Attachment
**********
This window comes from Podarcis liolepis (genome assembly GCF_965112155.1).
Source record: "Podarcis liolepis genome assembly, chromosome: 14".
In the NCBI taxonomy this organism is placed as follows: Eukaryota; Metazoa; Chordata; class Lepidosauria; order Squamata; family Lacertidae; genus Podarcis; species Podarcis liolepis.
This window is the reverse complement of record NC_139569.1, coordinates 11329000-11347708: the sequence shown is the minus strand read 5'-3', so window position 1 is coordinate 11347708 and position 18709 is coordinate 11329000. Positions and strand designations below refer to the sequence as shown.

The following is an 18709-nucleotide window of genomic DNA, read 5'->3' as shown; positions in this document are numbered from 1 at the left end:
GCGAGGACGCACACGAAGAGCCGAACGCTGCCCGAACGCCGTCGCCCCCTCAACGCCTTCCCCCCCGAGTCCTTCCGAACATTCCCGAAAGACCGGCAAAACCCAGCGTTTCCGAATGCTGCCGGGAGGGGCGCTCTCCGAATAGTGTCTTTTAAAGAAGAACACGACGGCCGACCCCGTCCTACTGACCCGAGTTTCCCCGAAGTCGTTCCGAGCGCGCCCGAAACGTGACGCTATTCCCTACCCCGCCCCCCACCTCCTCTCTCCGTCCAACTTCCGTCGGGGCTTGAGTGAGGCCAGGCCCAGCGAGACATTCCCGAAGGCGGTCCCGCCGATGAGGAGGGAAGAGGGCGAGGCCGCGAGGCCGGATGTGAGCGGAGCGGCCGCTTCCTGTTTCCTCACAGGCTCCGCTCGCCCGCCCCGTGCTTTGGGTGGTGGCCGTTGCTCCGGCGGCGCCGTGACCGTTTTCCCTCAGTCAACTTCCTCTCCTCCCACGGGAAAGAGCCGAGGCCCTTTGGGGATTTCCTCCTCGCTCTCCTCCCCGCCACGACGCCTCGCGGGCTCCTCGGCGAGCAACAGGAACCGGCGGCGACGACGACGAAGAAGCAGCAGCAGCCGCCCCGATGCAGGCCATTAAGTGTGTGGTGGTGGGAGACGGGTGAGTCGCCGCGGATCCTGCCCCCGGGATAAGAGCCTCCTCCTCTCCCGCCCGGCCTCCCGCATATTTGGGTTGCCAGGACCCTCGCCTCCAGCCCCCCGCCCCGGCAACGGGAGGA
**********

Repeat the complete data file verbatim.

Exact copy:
This window comes from Podarcis liolepis (genome assembly GCF_965112155.1).
Source record: "Podarcis liolepis genome assembly, chromosome: 14".
In the NCBI taxonomy this organism is placed as follows: Eukaryota; Metazoa; Chordata; class Lepidosauria; order Squamata; family Lacertidae; genus Podarcis; species Podarcis liolepis.
This window is the reverse complement of record NC_139569.1, coordinates 11329000-11347708: the sequence shown is the minus strand read 5'-3', so window position 1 is coordinate 11347708 and position 18709 is coordinate 11329000. Positions and strand designations below refer to the sequence as shown.

The following is an 18709-nucleotide window of genomic DNA, read 5'->3' as shown; positions in this document are numbered from 1 at the left end:
GCGAGGACGCACACGAAGAGCCGAACGCTGCCCGAACGCCGTCGCCCCCTCAACGCCTTCCCCCCCGAGTCCTTCCGAACATTCCCGAAAGACCGGCAAAACCCAGCGTTTCCGAATGCTGCCGGGAGGGGCGCTCTCCGAATAGTGTCTTTTAAAGAAGAACACGACGGCCGACCCCGTCCTACTGACCCGAGTTTCCCCGAAGTCGTTCCGAGCGCGCCCGAAACGTGACGCTATTCCCTACCCCGCCCCCCACCTCCTCTCTCCGTCCAACTTCCGTCGGGGCTTGAGTGAGGCCAGGCCCAGCGAGACATTCCCGAAGGCGGTCCCGCCGATGAGGAGGGAAGAGGGCGAGGCCGCGAGGCCGGATGTGAGCGGAGCGGCCGCTTCCTGTTTCCTCACAGGCTCCGCTCGCCCGCCCCGTGCTTTGGGTGGTGGCCGTTGCTCCGGCGGCGCCGTGACCGTTTTCCCTCAGTCAACTTCCTCTCCTCCCACGGGAAAGAGCCGAGGCCCTTTGGGGATTTCCTCCTCGCTCTCCTCCCCGCCACGACGCCTCGCGGGCTCCTCGGCGAGCAACAGGAACCGGCGGCGACGACGACGAAGAAGCAGCAGCAGCCGCCCCGATGCAGGCCATTAAGTGTGTGGTGGTGGGAGACGGGTGAGTCGCCGCGGATCCTGCCCCCGGGATAAGAGCCTCCTCCTCTCCCGCCCGGCCTCCCGCATATTTGGGTTGCCAGGACCCTCGCCTCCAGCCCCCCGCCCCGGCAACGGGAGGA